Women workers in World War One

Wednesday 10 June 2020

Mike O'Keeffe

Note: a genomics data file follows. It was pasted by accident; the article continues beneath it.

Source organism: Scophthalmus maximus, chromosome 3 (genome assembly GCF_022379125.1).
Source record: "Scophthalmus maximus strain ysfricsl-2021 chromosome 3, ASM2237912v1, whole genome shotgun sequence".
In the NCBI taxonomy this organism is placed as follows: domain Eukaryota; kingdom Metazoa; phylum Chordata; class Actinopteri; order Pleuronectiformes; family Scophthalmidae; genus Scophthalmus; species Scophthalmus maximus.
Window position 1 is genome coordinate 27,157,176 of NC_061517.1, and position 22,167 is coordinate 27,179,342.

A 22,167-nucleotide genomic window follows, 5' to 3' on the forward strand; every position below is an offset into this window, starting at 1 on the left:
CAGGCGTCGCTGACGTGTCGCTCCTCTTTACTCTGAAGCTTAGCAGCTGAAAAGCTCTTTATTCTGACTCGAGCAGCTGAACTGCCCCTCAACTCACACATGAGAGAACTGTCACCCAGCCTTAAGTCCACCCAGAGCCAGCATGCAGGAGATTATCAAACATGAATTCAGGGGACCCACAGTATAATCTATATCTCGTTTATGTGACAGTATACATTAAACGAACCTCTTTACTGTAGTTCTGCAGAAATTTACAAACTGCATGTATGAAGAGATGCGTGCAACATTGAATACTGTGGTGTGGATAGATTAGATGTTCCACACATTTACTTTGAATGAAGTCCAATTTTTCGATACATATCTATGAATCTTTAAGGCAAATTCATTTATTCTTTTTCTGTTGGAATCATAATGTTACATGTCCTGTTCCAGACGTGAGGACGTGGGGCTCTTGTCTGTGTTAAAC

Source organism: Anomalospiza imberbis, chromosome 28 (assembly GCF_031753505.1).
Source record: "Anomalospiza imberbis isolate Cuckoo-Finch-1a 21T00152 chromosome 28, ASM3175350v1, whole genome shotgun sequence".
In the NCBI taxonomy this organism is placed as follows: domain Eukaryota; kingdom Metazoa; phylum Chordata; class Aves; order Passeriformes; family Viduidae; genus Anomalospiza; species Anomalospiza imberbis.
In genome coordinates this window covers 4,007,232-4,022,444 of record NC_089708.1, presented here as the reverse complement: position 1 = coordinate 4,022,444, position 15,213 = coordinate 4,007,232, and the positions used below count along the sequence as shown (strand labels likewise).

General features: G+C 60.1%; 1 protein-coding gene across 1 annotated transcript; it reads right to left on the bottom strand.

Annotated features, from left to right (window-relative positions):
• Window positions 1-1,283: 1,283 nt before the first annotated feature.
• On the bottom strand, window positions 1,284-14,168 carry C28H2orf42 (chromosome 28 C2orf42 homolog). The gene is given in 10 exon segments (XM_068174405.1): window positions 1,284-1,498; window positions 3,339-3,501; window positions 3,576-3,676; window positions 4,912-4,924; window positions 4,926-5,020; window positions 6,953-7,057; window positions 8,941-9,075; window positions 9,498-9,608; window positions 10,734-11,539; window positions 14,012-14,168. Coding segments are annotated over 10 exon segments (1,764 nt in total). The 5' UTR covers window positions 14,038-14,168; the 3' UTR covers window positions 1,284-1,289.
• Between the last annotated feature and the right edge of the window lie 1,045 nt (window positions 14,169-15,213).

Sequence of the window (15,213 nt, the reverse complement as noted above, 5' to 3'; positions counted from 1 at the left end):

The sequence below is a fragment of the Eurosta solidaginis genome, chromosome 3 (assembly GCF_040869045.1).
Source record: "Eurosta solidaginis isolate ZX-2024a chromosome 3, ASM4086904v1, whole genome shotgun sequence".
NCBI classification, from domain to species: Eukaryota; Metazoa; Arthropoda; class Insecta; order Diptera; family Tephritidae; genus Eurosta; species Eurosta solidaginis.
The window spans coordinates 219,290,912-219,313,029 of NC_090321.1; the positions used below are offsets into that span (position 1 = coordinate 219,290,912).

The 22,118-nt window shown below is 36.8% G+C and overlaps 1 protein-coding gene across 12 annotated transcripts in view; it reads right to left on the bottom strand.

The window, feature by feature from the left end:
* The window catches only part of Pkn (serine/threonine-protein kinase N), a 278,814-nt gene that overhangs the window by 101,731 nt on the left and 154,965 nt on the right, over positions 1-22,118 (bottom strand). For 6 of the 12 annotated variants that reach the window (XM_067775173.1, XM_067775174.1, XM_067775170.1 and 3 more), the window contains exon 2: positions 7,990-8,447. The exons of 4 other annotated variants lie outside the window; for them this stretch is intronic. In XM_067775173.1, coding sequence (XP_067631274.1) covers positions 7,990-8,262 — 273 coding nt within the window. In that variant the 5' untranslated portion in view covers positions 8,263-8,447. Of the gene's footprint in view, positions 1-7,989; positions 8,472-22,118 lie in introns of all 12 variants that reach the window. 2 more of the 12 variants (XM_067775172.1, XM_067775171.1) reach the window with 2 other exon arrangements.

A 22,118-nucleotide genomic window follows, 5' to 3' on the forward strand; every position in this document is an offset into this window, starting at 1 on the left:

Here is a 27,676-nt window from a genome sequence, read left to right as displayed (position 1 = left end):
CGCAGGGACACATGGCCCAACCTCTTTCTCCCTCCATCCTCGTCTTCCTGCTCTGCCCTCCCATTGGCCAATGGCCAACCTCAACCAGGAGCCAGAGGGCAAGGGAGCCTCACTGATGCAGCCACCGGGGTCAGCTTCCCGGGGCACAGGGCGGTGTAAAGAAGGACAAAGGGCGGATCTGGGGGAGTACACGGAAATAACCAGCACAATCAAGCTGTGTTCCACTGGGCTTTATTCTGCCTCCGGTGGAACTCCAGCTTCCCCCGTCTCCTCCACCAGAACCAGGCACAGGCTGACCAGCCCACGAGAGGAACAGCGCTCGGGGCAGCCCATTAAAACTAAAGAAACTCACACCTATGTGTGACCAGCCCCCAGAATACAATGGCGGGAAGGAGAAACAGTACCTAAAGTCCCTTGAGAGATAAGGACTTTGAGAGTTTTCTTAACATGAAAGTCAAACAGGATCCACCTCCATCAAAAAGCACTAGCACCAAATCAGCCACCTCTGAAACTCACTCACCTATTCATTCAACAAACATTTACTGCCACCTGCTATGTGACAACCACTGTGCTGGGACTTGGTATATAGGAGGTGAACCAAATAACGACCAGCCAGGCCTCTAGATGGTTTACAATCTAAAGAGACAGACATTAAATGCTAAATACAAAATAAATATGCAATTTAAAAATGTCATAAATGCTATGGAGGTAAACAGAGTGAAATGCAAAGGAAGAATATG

Most memories and images of the First World War in this country are of the trenches and the carnage and terrible death toll amongst soldiers who fought on the western front. What is less well remembered is the role women played on the home front. There are some memories of the “canary girls” who worked in munition factories whose skin turned yellow after coming into contact with chemicals like sulphur. But women also worked on the land (the original land army girls), on the buses and trams, in offices, on the railways and a whole host of other occupations. Overall, there was an additional 1.3 to 1.5 million women working during the war, the vast majority nearly 900,000 in munitions. How did this all come about? What happened to these women when the war ended and was this the start of a new era for women who wanted to work?